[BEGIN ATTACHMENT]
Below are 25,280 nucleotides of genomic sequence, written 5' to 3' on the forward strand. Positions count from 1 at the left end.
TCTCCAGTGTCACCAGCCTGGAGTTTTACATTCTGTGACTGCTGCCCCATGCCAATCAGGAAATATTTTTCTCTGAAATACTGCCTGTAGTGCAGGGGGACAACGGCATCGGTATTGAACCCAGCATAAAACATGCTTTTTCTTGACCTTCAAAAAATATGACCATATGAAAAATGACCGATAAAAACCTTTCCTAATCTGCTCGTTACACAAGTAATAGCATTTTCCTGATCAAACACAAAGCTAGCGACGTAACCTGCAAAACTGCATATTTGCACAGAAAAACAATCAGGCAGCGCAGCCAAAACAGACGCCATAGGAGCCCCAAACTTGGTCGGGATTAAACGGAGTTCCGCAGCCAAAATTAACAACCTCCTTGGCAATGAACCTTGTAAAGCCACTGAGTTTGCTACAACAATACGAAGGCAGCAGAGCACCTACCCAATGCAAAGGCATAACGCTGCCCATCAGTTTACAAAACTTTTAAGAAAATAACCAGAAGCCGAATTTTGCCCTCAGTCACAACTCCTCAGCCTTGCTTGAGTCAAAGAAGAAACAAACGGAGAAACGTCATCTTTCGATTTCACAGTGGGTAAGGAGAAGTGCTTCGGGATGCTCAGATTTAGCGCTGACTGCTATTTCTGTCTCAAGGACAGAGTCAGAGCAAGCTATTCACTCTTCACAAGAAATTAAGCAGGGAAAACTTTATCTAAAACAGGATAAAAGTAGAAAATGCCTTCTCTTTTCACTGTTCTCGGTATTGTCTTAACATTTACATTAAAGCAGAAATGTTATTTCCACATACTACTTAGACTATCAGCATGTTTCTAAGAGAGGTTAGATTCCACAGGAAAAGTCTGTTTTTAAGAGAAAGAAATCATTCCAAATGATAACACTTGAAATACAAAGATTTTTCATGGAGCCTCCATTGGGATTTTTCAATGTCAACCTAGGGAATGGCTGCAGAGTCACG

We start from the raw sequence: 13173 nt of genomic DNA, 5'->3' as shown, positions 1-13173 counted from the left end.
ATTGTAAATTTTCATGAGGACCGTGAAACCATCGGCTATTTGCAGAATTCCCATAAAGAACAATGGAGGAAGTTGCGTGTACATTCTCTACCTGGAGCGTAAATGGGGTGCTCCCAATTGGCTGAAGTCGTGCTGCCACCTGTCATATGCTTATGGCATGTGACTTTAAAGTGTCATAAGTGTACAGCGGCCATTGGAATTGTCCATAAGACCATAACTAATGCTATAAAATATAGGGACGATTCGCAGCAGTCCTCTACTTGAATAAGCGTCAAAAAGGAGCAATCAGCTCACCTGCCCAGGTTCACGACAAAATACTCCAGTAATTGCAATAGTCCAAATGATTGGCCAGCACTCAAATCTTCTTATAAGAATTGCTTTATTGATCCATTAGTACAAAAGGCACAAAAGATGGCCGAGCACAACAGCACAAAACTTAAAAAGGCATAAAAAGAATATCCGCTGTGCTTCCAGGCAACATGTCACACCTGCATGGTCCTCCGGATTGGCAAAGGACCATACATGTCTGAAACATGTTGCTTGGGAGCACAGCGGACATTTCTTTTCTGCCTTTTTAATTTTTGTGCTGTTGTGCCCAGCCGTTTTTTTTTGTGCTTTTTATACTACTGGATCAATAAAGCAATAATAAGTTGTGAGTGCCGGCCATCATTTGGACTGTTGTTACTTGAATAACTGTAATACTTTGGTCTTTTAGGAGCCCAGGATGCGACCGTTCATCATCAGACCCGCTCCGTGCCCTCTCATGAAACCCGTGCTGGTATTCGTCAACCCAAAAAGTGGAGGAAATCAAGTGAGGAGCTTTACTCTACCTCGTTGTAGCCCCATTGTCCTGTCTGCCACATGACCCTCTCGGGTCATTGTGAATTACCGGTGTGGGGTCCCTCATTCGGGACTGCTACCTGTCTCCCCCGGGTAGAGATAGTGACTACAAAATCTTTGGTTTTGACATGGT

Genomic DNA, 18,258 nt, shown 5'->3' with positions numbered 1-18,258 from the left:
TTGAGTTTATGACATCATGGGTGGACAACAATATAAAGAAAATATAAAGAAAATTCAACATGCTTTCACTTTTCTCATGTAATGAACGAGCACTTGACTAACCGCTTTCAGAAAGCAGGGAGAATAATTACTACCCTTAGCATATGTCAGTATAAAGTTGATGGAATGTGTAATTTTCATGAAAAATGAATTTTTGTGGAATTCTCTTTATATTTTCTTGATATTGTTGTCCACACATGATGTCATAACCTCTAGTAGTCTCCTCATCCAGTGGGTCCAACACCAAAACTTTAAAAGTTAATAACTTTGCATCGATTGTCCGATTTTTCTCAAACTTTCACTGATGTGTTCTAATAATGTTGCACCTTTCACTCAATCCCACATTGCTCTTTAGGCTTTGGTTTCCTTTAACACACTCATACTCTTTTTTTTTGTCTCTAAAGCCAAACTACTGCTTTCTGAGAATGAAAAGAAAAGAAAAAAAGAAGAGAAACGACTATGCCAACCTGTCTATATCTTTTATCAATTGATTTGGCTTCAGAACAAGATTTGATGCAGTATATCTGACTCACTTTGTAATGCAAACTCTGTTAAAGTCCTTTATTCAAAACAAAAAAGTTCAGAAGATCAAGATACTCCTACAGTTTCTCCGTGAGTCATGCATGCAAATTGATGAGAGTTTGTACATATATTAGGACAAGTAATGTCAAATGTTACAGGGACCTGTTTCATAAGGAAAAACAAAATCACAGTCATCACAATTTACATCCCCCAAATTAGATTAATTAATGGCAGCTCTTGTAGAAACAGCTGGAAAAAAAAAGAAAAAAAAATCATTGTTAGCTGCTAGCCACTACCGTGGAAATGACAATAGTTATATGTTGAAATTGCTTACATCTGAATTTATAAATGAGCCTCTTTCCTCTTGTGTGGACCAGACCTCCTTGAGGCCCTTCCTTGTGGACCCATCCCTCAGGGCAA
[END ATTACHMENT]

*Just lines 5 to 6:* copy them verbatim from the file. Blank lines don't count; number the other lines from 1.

Genomic DNA, 18,258 nt, shown 5'->3' with positions numbered 1-18,258 from the left:
TTGAGTTTATGACATCATGGGTGGACAACAATATAAAGAAAATATAAAGAAAATTCAACATGCTTTCACTTTTCTCATGTAATGAACGAGCACTTGACTAACCGCTTTCAGAAAGCAGGGAGAATAATTACTACCCTTAGCATATGTCAGTATAAAGTTGATGGAATGTGTAATTTTCATGAAAAATGAATTTTTGTGGAATTCTCTTTATATTTTCTTGATATTGTTGTCCACACATGATGTCATAACCTCTAGTAGTCTCCTCATCCAGTGGGTCCAACACCAAAACTTTAAAAGTTAATAACTTTGCATCGATTGTCCGATTTTTCTCAAACTTTCACTGATGTGTTCTAATAATGTTGCACCTTTCACTCAATCCCACATTGCTCTTTAGGCTTTGGTTTCCTTTAACACACTCATACTCTTTTTTTTTGTCTCTAAAGCCAAACTACTGCTTTCTGAGAATGAAAAGAAAAGAAAAAAAGAAGAGAAACGACTATGCCAACCTGTCTATATCTTTTATCAATTGATTTGGCTTCAGAACAAGATTTGATGCAGTATATCTGACTCACTTTGTAATGCAAACTCTGTTAAAGTCCTTTATTCAAAACAAAAAAGTTCAGAAGATCAAGATACTCCTACAGTTTCTCCGTGAGTCATGCATGCAAATTGATGAGAGTTTGTACATATATTAGGACAAGTAATGTCAAATGTTACAGGGACCTGTTTCATAAGGAAAAACAAAATCACAGTCATCACAATTTACATCCCCCAAATTAGATTAATTAATGGCAGCTCTTGTAGAAACAGCTGGAAAAAAAAAGAAAAAAAAATCATTGTTAGCTGCTAGCCACTACCGTGGAAATGACAATAGTTATATGTTGAAATTGCTTACATCTGAATTTATAAATGAGCCTCTTTCCTCTTGTGTGGACCAGACCTCCTTGAGGCCCTTCCTTGTGGACCCATCCCTCAGGGCAA